And, the NIKKOR 1.4/58 is the "normal" lens that is included in The 1960s Nikon Project here, along with the NIKKOR 2.5/105 (still one of my favorite NIKKOR lenses).
    Enjoy;

    Ralph Javins, Latte Land, Washington

    When they ask you; "How many Mega Pixels you got in your camera?"
    just tell them; "I use activated silver bromide crystals tor my image storage media."

  5. #35

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    I've used the 35/2.8, the 50/2, the 50/1.4, and the 28/3.5. These were all fantastic, although I'd prefer a later model 28/3.5 (AI or AIS). They are exceptionally well made too - most of them still work fine even when they've been abused. I can't say that for lenses from most other camera firms of the time that have survived to the present day (which is not to say other to say Nikon is necessarily the best optically, just that it is damned rugged on top of optical excellence).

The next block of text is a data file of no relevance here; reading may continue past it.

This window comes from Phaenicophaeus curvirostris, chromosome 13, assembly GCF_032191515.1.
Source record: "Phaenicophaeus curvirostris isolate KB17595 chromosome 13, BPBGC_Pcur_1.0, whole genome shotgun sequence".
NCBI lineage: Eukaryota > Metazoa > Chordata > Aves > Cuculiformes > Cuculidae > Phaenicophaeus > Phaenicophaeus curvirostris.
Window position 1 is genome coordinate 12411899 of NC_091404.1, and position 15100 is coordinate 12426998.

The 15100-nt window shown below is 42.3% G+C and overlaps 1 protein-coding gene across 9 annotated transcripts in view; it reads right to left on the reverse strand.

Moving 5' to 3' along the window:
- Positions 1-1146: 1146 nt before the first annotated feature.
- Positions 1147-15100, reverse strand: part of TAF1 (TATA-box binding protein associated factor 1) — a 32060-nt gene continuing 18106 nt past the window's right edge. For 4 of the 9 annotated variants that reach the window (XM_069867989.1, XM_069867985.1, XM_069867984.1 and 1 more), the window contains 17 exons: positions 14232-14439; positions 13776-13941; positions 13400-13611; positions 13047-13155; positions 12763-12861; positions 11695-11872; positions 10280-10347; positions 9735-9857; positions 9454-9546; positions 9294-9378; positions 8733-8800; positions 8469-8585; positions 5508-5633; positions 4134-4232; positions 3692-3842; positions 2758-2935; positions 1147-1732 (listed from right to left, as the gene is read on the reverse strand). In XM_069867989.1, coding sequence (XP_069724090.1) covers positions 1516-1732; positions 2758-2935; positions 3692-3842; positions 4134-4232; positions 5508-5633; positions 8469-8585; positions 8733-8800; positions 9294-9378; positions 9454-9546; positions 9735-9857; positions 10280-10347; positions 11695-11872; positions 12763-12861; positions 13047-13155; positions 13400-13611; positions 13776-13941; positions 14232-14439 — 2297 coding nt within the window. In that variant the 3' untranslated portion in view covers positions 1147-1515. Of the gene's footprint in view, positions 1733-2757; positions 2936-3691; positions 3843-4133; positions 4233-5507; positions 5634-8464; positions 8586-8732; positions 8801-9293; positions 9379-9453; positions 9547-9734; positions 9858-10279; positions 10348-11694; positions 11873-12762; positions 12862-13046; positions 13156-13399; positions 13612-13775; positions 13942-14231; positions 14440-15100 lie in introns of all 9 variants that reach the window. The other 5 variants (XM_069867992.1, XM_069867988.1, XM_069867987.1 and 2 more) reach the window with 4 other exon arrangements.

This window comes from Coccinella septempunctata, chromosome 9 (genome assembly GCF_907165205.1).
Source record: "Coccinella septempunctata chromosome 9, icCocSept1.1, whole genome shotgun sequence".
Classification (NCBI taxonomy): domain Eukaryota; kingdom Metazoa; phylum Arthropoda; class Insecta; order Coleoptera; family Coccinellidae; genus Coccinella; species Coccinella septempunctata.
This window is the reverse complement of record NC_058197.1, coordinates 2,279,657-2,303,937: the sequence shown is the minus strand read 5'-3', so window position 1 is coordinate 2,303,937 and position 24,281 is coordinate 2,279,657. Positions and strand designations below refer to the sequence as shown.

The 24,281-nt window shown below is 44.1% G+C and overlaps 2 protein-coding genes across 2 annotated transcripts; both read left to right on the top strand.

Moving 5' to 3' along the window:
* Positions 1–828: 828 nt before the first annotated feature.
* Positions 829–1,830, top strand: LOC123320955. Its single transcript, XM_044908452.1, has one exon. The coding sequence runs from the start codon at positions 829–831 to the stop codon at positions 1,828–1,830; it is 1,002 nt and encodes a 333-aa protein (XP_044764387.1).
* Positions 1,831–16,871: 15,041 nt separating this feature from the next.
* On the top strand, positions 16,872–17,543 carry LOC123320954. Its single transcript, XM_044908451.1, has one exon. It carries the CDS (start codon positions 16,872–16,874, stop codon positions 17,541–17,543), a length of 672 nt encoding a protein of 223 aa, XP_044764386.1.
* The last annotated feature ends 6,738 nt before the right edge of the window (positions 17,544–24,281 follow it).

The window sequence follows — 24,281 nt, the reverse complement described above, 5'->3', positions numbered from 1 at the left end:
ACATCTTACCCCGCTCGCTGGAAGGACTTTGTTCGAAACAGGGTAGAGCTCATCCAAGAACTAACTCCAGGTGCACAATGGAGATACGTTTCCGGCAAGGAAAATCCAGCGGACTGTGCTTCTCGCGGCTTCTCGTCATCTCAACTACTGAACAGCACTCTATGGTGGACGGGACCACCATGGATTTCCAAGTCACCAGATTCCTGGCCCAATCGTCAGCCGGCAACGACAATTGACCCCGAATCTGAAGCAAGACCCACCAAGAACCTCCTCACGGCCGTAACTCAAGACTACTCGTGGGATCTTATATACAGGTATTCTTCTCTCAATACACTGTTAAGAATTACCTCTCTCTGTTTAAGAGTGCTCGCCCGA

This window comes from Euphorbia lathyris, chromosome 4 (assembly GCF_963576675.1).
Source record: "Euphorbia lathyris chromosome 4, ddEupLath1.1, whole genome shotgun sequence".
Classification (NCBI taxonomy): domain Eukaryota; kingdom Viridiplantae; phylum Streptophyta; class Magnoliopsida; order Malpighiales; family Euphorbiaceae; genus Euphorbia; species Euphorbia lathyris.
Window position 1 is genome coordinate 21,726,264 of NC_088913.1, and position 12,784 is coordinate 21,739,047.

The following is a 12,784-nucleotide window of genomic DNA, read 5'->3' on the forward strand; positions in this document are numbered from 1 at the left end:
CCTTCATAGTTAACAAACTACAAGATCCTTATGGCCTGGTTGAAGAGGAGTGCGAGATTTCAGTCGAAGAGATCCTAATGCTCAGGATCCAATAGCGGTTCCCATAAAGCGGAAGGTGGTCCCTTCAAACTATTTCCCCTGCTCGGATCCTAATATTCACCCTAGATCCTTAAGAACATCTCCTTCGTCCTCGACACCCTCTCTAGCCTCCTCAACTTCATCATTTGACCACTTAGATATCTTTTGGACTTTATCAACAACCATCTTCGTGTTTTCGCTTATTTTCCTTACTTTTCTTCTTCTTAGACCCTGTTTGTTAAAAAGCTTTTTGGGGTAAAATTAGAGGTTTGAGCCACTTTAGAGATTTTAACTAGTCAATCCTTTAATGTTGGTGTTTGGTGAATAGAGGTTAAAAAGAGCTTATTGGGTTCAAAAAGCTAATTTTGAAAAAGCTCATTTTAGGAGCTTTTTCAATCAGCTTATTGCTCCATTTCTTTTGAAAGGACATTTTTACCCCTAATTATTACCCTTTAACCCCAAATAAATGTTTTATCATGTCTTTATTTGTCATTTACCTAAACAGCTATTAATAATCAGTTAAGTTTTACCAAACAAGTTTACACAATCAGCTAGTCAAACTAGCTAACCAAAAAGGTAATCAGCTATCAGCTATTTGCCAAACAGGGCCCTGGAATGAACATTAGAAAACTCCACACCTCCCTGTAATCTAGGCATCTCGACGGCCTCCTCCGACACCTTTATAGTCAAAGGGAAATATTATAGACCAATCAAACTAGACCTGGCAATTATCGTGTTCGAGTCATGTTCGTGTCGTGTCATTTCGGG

6. #36
    rthomas's Avatar
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    Quote Originally Posted by Ralph Javins View Post
    OK; the comment about the NIKKOR 1.4/58 did get my attention, especially with the comment about the budget.
    I've just never used one or even seen one in person; I'm sure it's not as pricey as the real exotics, though the serial numbers suggest it's fairly rare. I would like to have one!

  7. #37

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    My most used kit is 35/2 Nikkor O, 50/2 Nikkor H, and 105/2.5 Nikkor P (Sonnar). The 35 is great, the 50 and 105 are truly superb.
    The 20/3.5 Nikkor UD is surprisingly good, and the 55/3.5 Micro Nikkor another must-have.

  8. #38
    Ralph Javins's Avatar
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    Quote Originally Posted by rthomas View Post